• Length: 16.5 – 23.2 in (42 – 59 cm)
  • Weight: 19.1 – 46.9 oz (540 – 1330 g)
  • Wingspan: 33.1 in (84 cm)

American Wigeons are medium-sized dabbling ducks who build their nests on the ground, near the water. Males have gray bodies with green stripes on the sides of their heads and a white cap. They have the nickname “baldplate” because of the appearance of baldness.

Female American Wigeons have brown bodies and gray-brown heads. Males and females alike have pale bills.

American Wigeons breed in the western half of Canada and then migrate to the US south and east coast. They migrate through Vermont on their way to and from their summer and winter territories.

American Wigeons eat a diet of insects, aquatic invertebrates, and aquatic plants. They can be found in both saltwater and freshwater habitats. In general, they prefer secluded waterways like ponds and lakes.

In the spring, their migratory groups are fairly small, but in the fall, they’ll migrate in groups that number in the hundreds.

Barrow’s Goldeneye (Diving Duck)

Barrow's Goldeneye
  • Bucephala islandica
  • Length: 16 – 20 in (41 – 51 cm)
  • Weight: 38.4 oz (1088 g)
  • Wingspan: 30 – 32 in (76 – 81 cm)

Barrow’s Goldeneyes are more commonly associated with the Pacific Coast, but some do live on the New England Coast. They are only spotted in Vermont during the winter months, typically in small groups.

As cavity dwellers, Barrow’s Goldeneyes prefer to live in abandoned woodpecker nests. That said, they will live in nests and trees if they need to.

Their diet is made up almost entirely of insects, so they avoid waters that are home to insect-eating fish. There is too much competition!

The male Barrow’s Goldeneye has a purple, almost-black head and a white crescent on his cheek. His bill is black, and he has a series of white square-ish spots on his black wings.

The female is dark gray, with a dark brown head and a white collar around her neck. Her bill is orangeish-yellow.

Both sexes have bright, yellow-gold eyes, just like the Common Goldeneye.

Black Scoter (Diving Duck)

Black Scoter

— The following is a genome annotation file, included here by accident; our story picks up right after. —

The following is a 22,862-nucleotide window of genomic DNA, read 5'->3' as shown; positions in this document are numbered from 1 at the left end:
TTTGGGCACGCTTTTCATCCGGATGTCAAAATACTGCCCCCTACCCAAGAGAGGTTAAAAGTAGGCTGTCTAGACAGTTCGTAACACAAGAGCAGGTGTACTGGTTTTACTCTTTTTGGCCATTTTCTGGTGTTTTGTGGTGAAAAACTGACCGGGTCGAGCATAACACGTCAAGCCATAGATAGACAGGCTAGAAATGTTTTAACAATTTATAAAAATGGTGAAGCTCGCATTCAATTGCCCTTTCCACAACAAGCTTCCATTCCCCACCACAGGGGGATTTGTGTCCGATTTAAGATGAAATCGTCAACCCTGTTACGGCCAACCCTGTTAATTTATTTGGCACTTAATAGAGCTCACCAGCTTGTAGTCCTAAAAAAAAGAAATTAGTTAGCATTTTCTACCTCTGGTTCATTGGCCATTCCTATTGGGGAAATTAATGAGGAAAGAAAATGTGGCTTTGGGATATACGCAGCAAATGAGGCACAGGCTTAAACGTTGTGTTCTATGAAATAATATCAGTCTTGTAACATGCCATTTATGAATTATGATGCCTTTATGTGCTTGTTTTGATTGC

• Melanitta Americana
  • Length: 127 – 21 in (43 – 53 cm)
  • Weight: 387.4 oz (1088 g)
  • Wingspan: 30 – 35 in (76 – 89 cm)

Every year, Black Scoters migrate through Vermont, arriving on Lake Champlain in October and November. They winter on both North American oceanic coasts and breed mostly in Northern Quebec.

Male Black Scoters are black and have a bright orange bulb at the base of the bill. Females, on the other hand, are brown. They also have a dark brown crown and a black bill that lacks that signature knob shape.

Black Scoters flock in groups that number in the thousands, often with other Scoters. They eat a lot of saltwater shellfish, mollusks, and shrimp. When they’re in freshwater, they eat fish eggs and larvae as well as aquatic plants.

Blue-Winged Teal Duck (Dabbling Duck)

Blue-Winged Teal Duck
  • Spatula discors
  • Length: 15 – 17 in (38 – 43 cm)
  • Weight: 19.18 oz (544 g)
  • Wingspan: 23 -31 in (58 – 79 cm)

Blue-Winged Teal Ducks are not common in Vermont, but there are confirmed sightings every year, especially around Lake Champlain and near the northern New Hampshire/Vermont border.

Male Blue-Winged Teal Ducks are small, brown ducks with spots and a blue-gray head. The male’s facial markings include a white crescent in front of his eyes. He also has a blue shoulder patch and green speculum.

Females lack the distinguishing crescent shape, but they do have similar spots to the male.

Regrettably, Blue-Winged Teal Ducks have the highest mortality rates of any other dabbling ducks. Additionally, researchers are currently learning more about why Blue-Winged Teals may play a large role in the spreading of avian influenza to birds that live on commercial poultry farms.